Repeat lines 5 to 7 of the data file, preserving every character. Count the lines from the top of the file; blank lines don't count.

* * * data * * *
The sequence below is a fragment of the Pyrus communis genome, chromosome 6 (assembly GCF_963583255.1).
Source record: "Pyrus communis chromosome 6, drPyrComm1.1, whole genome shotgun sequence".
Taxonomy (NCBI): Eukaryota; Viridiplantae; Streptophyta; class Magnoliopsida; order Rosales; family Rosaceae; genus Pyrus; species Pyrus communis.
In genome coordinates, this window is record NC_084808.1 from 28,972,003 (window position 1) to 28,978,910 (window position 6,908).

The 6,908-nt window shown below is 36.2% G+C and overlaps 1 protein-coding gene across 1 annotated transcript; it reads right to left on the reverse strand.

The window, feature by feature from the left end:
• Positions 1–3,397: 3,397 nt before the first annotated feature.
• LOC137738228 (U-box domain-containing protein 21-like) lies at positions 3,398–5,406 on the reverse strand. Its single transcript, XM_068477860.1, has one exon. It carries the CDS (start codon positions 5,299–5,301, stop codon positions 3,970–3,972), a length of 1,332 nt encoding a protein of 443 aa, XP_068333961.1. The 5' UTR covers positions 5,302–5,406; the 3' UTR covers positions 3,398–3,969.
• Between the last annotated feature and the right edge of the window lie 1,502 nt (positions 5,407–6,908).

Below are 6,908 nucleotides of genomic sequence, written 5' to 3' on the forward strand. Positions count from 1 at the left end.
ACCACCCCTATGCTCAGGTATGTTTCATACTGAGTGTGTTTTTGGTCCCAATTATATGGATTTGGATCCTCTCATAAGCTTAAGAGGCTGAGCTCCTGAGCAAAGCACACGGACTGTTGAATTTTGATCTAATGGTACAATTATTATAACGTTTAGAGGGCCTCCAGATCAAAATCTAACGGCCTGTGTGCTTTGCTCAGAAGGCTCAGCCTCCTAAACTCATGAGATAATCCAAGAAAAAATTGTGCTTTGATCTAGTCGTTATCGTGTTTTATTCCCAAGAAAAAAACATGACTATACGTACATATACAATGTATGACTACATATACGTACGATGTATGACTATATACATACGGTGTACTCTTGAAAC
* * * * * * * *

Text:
The 6,908-nt window shown below is 36.2% G+C and overlaps 1 protein-coding gene across 1 annotated transcript; it reads right to left on the reverse strand.

The window, feature by feature from the left end:
• Positions 1–3,397: 3,397 nt before the first annotated feature.